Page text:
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And we thought he liked whistleblowers

Photo courtesy of the White HouseOver the weekend, before Edward Snowden outed himself, a frantic hunt was on for the insider who leaked NSA phone and internet spying documents to the Guardian and the Washington Post.

‘He’s no hero,’ a senior law enforcement source told ABC News. ‘It’s completely reckless and illegal.’

President Obama himself said, ‘I don’t welcome leaks.’

But wait a minute. Doesn’t the government pay huge rewards to corporate leakers?

Isn’t that what’s known as the SEC whistleblower reward program?

You know, the one that pays trusted private-sector employees to steal top secret internal corporate material and turn it over to the U.S. government. The program that destroys attorney-client privilege and confidentiality inside companies. That puts corporate brass on the public defensive for every word spoken in private.

Leaks from inside the government, the president says, harm national security. Corporate officers have long said leaks destroy trust, camaraderie, and a healthy working environment. Corporate leaks can even threaten a company’s existence by hurting its competitive advantage and ability to make a profit.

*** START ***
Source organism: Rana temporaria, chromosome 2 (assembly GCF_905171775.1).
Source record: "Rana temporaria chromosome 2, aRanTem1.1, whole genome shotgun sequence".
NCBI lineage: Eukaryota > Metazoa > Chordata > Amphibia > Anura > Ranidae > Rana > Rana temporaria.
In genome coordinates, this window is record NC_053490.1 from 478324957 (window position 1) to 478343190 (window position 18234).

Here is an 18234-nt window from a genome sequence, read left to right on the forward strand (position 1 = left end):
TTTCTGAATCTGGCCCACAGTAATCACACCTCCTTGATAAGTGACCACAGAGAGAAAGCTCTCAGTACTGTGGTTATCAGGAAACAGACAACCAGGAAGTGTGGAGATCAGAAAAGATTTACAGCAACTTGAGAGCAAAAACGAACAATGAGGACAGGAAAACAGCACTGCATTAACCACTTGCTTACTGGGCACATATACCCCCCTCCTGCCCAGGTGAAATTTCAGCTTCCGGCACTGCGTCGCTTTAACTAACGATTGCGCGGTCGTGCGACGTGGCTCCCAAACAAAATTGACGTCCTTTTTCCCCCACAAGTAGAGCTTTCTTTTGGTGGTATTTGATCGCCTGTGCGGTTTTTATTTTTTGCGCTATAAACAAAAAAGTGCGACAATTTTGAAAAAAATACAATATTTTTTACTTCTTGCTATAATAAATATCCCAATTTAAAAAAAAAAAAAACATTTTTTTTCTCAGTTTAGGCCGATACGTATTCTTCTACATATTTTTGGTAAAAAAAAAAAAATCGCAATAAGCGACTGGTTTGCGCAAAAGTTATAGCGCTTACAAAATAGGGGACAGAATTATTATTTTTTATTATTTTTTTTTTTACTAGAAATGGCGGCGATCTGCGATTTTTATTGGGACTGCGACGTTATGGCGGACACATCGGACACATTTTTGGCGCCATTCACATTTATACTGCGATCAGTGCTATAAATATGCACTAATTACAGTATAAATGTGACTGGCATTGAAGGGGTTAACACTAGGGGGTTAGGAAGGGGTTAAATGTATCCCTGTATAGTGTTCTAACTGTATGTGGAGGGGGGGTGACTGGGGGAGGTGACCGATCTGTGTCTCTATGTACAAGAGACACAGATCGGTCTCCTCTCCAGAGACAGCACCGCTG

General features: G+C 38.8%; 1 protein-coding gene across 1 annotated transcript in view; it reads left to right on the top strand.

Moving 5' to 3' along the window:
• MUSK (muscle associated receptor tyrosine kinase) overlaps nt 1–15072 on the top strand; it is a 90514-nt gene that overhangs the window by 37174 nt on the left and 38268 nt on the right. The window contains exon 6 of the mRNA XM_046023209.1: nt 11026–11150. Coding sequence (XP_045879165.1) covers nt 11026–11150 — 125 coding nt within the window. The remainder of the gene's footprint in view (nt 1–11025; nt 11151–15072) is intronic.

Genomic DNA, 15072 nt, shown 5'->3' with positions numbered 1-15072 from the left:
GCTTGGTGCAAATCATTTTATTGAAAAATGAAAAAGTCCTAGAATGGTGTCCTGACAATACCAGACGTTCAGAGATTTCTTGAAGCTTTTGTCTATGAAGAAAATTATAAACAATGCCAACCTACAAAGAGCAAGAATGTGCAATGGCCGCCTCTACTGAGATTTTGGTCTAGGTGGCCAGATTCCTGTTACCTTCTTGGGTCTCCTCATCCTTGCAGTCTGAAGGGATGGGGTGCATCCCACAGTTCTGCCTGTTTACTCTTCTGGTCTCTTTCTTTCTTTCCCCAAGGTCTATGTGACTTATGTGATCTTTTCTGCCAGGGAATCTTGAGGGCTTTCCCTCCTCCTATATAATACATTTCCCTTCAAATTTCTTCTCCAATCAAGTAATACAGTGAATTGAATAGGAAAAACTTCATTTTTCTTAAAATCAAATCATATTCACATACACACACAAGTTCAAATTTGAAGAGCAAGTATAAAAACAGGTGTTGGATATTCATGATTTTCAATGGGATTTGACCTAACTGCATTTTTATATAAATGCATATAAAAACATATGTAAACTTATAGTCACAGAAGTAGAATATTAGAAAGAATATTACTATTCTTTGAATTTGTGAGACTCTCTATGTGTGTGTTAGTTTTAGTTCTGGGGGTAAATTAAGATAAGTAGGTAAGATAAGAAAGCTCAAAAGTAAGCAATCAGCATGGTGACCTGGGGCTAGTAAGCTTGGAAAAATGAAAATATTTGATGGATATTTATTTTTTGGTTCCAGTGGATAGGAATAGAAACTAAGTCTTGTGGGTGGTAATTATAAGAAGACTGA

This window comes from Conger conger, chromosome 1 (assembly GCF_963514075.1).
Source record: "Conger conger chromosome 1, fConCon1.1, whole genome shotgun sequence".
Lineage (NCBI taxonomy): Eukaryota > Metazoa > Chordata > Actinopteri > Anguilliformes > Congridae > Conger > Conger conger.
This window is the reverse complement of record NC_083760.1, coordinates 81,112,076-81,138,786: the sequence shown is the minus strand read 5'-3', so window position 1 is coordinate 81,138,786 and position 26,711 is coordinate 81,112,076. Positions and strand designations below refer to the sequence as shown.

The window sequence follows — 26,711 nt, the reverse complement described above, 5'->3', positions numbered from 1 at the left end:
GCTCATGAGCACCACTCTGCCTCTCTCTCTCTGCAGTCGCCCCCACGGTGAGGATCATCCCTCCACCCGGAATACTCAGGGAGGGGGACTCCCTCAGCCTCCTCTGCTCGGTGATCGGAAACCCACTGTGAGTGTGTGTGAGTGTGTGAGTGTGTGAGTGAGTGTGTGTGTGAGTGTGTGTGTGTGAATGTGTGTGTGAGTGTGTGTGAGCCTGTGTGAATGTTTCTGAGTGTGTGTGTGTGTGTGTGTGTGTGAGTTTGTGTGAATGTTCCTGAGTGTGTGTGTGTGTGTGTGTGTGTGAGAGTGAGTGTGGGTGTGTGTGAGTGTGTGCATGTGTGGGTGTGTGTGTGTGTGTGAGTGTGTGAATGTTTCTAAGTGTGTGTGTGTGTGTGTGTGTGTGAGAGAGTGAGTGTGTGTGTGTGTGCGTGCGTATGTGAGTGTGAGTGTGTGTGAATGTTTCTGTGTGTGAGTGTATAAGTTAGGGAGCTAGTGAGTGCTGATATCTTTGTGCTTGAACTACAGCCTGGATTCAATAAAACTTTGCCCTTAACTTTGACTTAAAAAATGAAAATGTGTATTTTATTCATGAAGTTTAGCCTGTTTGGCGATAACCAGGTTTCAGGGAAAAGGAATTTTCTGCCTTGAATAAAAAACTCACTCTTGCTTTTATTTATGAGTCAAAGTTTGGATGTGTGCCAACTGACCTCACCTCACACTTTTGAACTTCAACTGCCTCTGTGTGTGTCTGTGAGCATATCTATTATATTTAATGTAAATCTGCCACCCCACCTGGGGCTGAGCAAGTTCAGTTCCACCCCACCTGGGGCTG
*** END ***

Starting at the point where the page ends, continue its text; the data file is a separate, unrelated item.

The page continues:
For government whistleblowers, a good outcome is a relatively short prison sentence. That’s true even for blowing the whistle on behavior that probably violates some important part of the Constitution, which the Supreme Court still believes is the law of the land.

But while the feds are hunting government leakers, blowing the whistle to the same feds about FCPA and other securities law violations can make you mega-rich. Powerball-sized paydays await corporate whistleblowers, courtesy of Uncle Sam.

The lesson? Whistleblowers are great, except when they’re my whistleblowers.

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